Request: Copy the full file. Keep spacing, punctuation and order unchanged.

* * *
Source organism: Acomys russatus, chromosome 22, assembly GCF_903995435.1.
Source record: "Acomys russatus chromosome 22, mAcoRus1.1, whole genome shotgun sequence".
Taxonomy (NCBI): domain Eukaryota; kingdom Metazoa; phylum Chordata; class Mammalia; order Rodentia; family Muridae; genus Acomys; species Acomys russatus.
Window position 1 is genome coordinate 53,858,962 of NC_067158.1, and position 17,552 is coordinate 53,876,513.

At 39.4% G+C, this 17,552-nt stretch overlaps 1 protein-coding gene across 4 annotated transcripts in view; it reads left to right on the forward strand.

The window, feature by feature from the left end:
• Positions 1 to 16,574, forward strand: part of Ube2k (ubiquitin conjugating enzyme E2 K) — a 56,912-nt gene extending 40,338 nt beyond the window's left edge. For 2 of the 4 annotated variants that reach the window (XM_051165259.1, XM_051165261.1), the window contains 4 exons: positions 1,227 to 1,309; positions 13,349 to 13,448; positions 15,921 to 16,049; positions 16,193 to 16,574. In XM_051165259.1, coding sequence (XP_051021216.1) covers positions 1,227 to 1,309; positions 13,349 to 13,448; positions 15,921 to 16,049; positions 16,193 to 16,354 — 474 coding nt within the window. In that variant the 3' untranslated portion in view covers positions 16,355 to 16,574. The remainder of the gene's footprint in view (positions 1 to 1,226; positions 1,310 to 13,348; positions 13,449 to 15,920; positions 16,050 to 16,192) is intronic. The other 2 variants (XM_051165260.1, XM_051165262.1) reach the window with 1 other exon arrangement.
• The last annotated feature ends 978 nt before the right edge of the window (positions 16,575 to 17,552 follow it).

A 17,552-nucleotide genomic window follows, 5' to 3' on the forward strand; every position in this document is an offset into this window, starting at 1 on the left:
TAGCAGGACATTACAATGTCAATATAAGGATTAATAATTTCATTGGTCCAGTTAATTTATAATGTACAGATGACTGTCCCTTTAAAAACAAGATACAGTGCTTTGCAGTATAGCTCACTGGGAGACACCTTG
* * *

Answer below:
Source organism: Acomys russatus, chromosome 22, assembly GCF_903995435.1.
Source record: "Acomys russatus chromosome 22, mAcoRus1.1, whole genome shotgun sequence".
Taxonomy (NCBI): domain Eukaryota; kingdom Metazoa; phylum Chordata; class Mammalia; order Rodentia; family Muridae; genus Acomys; species Acomys russatus.
Window position 1 is genome coordinate 53,858,962 of NC_067158.1, and position 17,552 is coordinate 53,876,513.

At 39.4% G+C, this 17,552-nt stretch overlaps 1 protein-coding gene across 4 annotated transcripts in view; it reads left to right on the forward strand.

The window, feature by feature from the left end:
• Positions 1 to 16,574, forward strand: part of Ube2k (ubiquitin conjugating enzyme E2 K) — a 56,912-nt gene extending 40,338 nt beyond the window's left edge. For 2 of the 4 annotated variants that reach the window (XM_051165259.1, XM_051165261.1), the window contains 4 exons: positions 1,227 to 1,309; positions 13,349 to 13,448; positions 15,921 to 16,049; positions 16,193 to 16,574. In XM_051165259.1, coding sequence (XP_051021216.1) covers positions 1,227 to 1,309; positions 13,349 to 13,448; positions 15,921 to 16,049; positions 16,193 to 16,354 — 474 coding nt within the window. In that variant the 3' untranslated portion in view covers positions 16,355 to 16,574. The remainder of the gene's footprint in view (positions 1 to 1,226; positions 1,310 to 13,348; positions 13,449 to 15,920; positions 16,050 to 16,192) is intronic. The other 2 variants (XM_051165260.1, XM_051165262.1) reach the window with 1 other exon arrangement.
• The last annotated feature ends 978 nt before the right edge of the window (positions 16,575 to 17,552 follow it).

A 17,552-nucleotide genomic window follows, 5' to 3' on the forward strand; every position in this document is an offset into this window, starting at 1 on the left:
TAGCAGGACATTACAATGTCAATATAAGGATTAATAATTTCATTGGTCCAGTTAATTTATAATGTACAGATGACTGTCCCTTTAAAAACAAGATACAGTGCTTTGCAGTATAGCTCACTGGGAGACACCTTG